Concerns that young people would be put off from seeking support prompted the successful intervention in the "named person" case, one that shows the value of taking such action in questions of policy

Community Law Advice Network (Clan Childlaw) is a charity and law centre. It provides free, child-centred, outreach legal advice representation to the most vulnerable children in Scotland. It provides training. It also contributes towards policy development in relation to child law, and it is in this capacity that Clan intervened in the so-called “named person” case.

From before the drafting of the Children and Young People (Scotland) Bill we were engaged in discussions. We responded to several Scottish Government consultations suggesting amendments which could be made to improve the legislation, including the information sharing provisions, some of which were incorporated within the bill. However, our concern remained that the balance had shifted too far towards the sharing of information, and that as a result there was a danger that young people would not engage with confidential services and so would not obtain the support that they required.

We engaged with the Scottish Parliament, providing briefing notes for MSPs, and finally, at stage 3 of the bill, we proposed an amendment. It was not passed. Our only option then to advance our policy issue was to consider intervening in the ongoing judicial review proceedings.

An intervention is where someone with an interest in a case provides assistance to the court by adding a different perspective. We had sufficient “standing” given our clear involvement with the process up to that point, and the issue of children’s rights had not been fully explored allowing us to bring a different viewpoint.

We intervened in writing in the Inner House, and then in writing and orally in the Supreme Court. We argued that:

  1. the 2014 Act was imprecise in setting out the conditions for disclosure of confidential information, creating real, practical difficulties for professionals providing named person and other services; and
  2. the balance between sharing information amongst professionals and the ability of a young person to access confidential services had shifted too far towards the sharing of information, resulting in an unlawful interference with a child’s right to privacy as protected by article 8 of the European Convention on Human Rights. The Act set a lower threshold for sharing information about children than had previously been the case even if the child did not consent.

The Inner House did not agree with our arguments. However, the Supreme Court did, determining that the information sharing provisions were incompatible with the rights of children, young people and parents under article 8.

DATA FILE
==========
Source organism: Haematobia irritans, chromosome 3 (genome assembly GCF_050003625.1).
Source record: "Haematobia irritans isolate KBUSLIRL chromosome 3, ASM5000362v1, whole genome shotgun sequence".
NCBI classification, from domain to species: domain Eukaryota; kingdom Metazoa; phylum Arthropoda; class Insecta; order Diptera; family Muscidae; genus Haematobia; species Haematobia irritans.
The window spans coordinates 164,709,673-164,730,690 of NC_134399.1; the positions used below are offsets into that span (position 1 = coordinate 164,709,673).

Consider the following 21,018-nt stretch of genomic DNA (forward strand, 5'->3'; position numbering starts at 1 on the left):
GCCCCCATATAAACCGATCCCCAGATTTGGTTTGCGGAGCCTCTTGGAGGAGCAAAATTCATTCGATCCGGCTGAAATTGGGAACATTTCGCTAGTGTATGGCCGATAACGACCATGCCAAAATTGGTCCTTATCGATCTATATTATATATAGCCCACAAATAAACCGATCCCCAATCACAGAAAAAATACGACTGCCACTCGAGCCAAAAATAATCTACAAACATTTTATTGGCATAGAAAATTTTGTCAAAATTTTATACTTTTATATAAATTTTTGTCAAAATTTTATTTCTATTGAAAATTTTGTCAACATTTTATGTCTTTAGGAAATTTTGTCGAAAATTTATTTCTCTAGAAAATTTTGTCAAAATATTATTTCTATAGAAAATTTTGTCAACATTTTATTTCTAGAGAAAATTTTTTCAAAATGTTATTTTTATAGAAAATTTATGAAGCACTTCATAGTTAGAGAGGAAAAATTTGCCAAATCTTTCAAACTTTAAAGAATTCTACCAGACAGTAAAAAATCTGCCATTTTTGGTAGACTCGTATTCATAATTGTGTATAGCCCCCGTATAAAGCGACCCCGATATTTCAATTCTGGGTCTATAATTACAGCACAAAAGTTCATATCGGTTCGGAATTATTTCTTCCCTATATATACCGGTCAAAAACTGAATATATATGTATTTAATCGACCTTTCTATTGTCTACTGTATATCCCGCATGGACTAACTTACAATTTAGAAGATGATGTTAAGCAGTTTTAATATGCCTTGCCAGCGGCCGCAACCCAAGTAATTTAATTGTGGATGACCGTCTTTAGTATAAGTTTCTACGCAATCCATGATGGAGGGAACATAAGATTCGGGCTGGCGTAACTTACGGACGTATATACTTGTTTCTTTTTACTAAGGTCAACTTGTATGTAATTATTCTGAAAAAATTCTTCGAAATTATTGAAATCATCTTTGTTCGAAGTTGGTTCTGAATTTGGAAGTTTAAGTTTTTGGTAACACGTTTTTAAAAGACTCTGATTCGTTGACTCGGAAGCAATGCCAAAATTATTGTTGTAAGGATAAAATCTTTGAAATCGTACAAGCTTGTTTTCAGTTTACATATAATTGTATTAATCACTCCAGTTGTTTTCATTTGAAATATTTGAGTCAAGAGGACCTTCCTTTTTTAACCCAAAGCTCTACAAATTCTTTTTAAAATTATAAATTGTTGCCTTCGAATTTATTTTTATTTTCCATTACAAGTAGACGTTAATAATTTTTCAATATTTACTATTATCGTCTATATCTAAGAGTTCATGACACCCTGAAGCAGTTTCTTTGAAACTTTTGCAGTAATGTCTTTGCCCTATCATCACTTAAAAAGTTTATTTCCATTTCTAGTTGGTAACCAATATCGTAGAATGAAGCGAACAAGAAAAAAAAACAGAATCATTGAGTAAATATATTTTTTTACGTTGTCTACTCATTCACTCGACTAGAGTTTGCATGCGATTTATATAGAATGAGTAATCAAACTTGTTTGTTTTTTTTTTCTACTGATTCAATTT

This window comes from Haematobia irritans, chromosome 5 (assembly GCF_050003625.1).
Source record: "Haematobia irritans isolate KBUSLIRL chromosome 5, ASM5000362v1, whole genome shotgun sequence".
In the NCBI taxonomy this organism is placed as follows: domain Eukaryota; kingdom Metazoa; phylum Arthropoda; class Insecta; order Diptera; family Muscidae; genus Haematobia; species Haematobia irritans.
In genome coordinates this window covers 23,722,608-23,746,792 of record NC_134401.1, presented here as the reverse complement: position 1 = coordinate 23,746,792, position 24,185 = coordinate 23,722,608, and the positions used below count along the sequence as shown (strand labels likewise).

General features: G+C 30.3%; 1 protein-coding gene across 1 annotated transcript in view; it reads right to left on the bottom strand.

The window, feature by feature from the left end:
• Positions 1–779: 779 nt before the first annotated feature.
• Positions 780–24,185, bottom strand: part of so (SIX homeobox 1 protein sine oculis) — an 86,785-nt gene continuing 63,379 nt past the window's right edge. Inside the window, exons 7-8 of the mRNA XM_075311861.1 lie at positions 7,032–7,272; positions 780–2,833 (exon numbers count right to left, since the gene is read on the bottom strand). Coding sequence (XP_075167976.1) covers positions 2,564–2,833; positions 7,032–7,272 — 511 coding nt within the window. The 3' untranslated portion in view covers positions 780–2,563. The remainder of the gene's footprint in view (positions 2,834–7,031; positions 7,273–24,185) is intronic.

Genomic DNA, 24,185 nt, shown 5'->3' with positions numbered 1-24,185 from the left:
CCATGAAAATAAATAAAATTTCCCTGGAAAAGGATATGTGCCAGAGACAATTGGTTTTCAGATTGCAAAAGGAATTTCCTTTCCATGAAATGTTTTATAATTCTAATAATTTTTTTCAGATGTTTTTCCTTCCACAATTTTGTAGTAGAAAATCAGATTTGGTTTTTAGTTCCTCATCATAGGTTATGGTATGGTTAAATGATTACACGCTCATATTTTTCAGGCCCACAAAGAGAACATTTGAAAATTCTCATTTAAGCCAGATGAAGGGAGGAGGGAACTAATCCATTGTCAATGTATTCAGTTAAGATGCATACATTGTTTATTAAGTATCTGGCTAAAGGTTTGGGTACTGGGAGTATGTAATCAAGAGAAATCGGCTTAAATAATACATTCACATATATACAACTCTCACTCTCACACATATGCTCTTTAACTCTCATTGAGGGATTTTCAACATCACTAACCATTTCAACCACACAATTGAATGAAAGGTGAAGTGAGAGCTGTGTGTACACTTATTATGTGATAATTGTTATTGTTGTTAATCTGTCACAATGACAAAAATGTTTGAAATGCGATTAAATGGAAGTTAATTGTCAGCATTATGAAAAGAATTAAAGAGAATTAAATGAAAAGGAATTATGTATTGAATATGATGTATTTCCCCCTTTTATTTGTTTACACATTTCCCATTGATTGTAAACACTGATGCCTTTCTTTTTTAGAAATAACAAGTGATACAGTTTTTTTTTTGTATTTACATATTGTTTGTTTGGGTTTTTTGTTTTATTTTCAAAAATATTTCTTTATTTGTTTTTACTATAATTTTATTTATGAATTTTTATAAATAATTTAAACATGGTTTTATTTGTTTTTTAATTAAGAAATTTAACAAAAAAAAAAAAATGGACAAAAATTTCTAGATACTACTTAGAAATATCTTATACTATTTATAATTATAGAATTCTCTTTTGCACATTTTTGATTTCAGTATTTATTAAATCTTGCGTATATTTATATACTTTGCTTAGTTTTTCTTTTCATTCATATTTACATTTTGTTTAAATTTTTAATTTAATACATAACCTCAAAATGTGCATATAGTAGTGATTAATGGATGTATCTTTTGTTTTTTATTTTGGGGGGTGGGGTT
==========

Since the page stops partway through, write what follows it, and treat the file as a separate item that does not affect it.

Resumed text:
The court stated that the law must be formulated with sufficient precision to enable any individual to regulate their conduct, and that it must indicate with sufficient clarity the scope of any discretion of competent authorities. This had not been done. The information sharing provisions in the Act required to be read alongside the Data Protection Act 1998, and there were “very serious difficulties in accessing the relevant legal rules”.

It was also concerned that there was a lack of safeguards which would enable the proportionality of an interference with article 8 rights to be adequately examined, stating: “It is thus perfectly possible that information, including confidential information concerning a child or young person’s state of health (for example, as to contraception, pregnancy or sexually transmitted disease), could be disclosed... to a wide range of professionals without either the child or young person, or her parents being aware of the interference with their article 8 rights, and in circumstances in which there was no objectively compelling reason for the failure to ascertain and have regard to their views.”

Our intervention considered the issues from a children’s rights perspective and was rooted in the United Nations Convention on the Rights of the Child. The Supreme Court noted that our involvement had resulted in “more focus” on article 8 of the ECHR in relation to the information sharing provisions “than there had been in the debates both in the Inner House and before the Lord Ordinary”.

We would like now to work with the Scottish Government to find a solution to redress this balance and to protect a child’s right to privacy as well as to ensure that appropriate information sharing takes place. We also hope that our intervention can be viewed as a good example of how strategic or impact litigation can be used to advance policy. Perhaps this will encourage others to contemplate intervening in cases in the future.

The Author
Alison Reid is principal solicitor with Clan Childlaw Ltd 
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